Nature connections | Grade 7 | BCHydro Power Smart for Schools

Nature connections

Discuss the importance of connecting and caring for our land and place.

Activity Image
30 mins


Show a video about Indigenous Nations connection to their land and place and then have students think about a special place in nature. Share their stories and places in a talking circle and reflect on the connection to place and caring for the land and natural world. The activity works well as an introduction or reflection about climate change and how personal connections to places can shape our sense of stewardship.


What you'll need

  • Internet connection and screen to play video
  • Stick, feather, or other natural object for talking circle   

Indigenous Nations connection to place

  1. Show students "The suknaʔqín̓x Okanagan is beautiful" (3:06), from the Westbank First Nation near Kelowna, B.C. Ask students to think about three things while watching the video:
    • What are some visuals or images that stand out for you?
    • How does the video make you feel?
    • What do you think is the key/main message of the video?
  2. Watch the video and have students share their answers to the questions with a partner, and then as a class. 
    • Indigenous Nations have a strong relationship to the land and natural world and believe that everything is connected. 
    • They also feel a strong sense of responsibility and stewardship for their land and place. 

Connection to nature

  1. The video talks about the sphere of living things and the land being beautiful. The connection to land and place is strong. Have students think of a place in nature that’s special to them.
    • Optional: have them sketch an image and/or write about their special place in a journal or on a piece of paper. 
  2. Come together for a talking circle about their special places. 
    • Introduce the talking circle. See Teaching notes.
    • Have students take turns sharing stories about their special places and why they’re important to them. 
    • Encourage students to connect their stories and place to a sense of caring for the land and natural world.  
    • Discuss how climate change may affect their special places and how they can take action to protect our land and resources.

Modify or extend this activity

  • Have students learn more about their special place if possible. How has it changed over time? What did it mean to Indigenous Nations in the area? How is it being cared for?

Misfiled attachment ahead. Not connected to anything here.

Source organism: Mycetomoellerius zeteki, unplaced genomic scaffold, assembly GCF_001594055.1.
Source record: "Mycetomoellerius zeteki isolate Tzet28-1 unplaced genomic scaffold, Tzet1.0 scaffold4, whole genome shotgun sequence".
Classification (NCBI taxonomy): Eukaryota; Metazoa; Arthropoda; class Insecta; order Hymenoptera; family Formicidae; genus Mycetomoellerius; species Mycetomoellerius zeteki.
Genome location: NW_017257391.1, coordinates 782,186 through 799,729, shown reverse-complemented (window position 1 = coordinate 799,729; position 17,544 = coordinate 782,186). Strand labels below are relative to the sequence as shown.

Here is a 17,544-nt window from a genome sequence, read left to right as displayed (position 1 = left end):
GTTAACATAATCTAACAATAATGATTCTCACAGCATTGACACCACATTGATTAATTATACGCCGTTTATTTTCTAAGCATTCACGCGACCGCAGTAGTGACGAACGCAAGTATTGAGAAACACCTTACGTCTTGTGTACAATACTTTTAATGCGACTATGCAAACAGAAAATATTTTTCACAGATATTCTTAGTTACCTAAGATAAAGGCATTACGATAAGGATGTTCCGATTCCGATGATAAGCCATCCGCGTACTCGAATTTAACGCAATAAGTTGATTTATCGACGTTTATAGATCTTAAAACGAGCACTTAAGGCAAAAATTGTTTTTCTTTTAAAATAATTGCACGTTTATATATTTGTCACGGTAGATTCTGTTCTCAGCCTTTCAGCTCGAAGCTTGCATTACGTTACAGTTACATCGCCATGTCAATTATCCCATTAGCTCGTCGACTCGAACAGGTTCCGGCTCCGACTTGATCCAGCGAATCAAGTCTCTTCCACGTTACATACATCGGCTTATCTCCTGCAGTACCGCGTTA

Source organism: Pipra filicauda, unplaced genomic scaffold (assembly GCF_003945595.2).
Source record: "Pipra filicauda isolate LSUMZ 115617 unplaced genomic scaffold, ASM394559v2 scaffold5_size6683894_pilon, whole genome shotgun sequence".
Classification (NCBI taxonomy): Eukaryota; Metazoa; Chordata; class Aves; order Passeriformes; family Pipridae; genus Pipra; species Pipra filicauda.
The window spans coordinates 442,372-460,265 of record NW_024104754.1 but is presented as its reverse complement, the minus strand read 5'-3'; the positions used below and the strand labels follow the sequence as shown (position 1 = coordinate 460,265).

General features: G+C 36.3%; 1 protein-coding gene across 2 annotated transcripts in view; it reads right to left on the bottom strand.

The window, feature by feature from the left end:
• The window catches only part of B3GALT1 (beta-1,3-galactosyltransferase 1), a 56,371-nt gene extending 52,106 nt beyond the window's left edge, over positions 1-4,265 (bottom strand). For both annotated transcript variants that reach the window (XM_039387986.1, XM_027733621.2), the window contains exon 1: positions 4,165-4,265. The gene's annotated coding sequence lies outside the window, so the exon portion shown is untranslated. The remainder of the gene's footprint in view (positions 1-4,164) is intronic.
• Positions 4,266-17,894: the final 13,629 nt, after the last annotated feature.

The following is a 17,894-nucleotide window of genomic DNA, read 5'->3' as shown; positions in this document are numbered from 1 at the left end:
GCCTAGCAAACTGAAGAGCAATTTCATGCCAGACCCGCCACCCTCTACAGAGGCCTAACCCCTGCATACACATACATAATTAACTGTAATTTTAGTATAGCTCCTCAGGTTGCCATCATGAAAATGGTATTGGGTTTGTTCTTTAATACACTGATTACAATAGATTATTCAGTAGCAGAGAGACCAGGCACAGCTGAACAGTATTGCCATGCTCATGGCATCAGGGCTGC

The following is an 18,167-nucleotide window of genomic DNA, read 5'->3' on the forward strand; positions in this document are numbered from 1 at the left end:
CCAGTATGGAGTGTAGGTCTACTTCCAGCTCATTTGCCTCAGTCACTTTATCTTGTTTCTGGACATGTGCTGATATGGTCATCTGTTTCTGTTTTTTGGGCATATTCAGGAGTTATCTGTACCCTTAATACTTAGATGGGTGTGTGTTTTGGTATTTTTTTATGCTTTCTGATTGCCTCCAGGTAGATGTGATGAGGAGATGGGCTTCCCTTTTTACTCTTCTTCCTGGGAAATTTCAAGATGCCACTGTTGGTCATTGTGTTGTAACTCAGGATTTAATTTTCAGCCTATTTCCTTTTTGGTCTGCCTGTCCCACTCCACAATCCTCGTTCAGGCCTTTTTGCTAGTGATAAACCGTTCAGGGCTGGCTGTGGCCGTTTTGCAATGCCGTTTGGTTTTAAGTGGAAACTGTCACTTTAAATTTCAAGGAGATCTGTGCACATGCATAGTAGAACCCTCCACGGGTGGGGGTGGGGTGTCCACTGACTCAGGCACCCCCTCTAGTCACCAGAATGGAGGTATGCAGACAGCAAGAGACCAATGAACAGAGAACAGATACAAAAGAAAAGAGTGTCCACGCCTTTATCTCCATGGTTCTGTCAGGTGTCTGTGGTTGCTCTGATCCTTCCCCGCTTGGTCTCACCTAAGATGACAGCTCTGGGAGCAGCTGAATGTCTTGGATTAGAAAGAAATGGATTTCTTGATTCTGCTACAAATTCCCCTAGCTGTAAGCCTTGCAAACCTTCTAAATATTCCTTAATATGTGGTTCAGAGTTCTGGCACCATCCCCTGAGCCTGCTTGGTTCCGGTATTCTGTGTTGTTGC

• Invite an Indigenous Elder or Knowledge Keeper to speak to the class about their connection to land and stewardship and the effects of climate change. 
  • Take students outside or on a field trip to find a special place in nature before the talking circle.
  • Climate change has affected Indigenous Peoples way of life in many areas. Research more about the impacts of climate change on Indigenous Peoples in your community.

Curriculum Fit

Grade 7 Science

Curricular competencies

Processing and analyzing data and information
  • Apply First Peoples perspectives and knowledge as sources of information
Applying and innovating
  • Transfer and apply learning to new situations
  • Express and reflect on a variety of experiences and perspectives of place

Teaching Notes

Talking circles

Talking circles are important in Indigenous cultures as part of the oral tradition and as a way to share thoughts and ideas. The circle is a sacred and safe place where their words will be respected and safe from judgement. The purpose of the talking circle in this activity is to provide an opportunity for students to share their connection to nature and place in a circle, where everyone can see and listen to each other. The circle represents the Indigenous Peoples perspective that all living things, including humans, are interconnected and none are more important than the other. This is relevant to a discussion about connecting to nature and our responsibility to the environment and living things.  

A talking stick or special object is passed around the circle and is used as a communication tool. Whoever is holding the stick can speak and share their ideas without interruption while others in the circle listen respectfully. Everyone is encouraged to share, but students may choose to skip their turn if they wish. When speaking, students are encouraged to use “I”-statements and share their own thoughts and ideas.

First Peoples Principles of Learning

The First Peoples Principles of Learning provide context for educators on commonly accepted perspectives and principles of teaching and learning for Indigenous Peoples of B.C. The concept of interconnectedness of values and learning are woven throughout the principles. This activity touches on three principles in particular:

  • Learning is holistic, reflexive, reflective, experiential and relational.
  • Learning is embedded in memory, history and story.
  • Learning involves patience and time.


  • Assess students’ ability to connect to Indigenous Nations perspectives and knowledge from the video through their sharing of ideas with a partner and as a class.
  • Assess students’ ability to connect to place and communicate ideas in the talking circle.   

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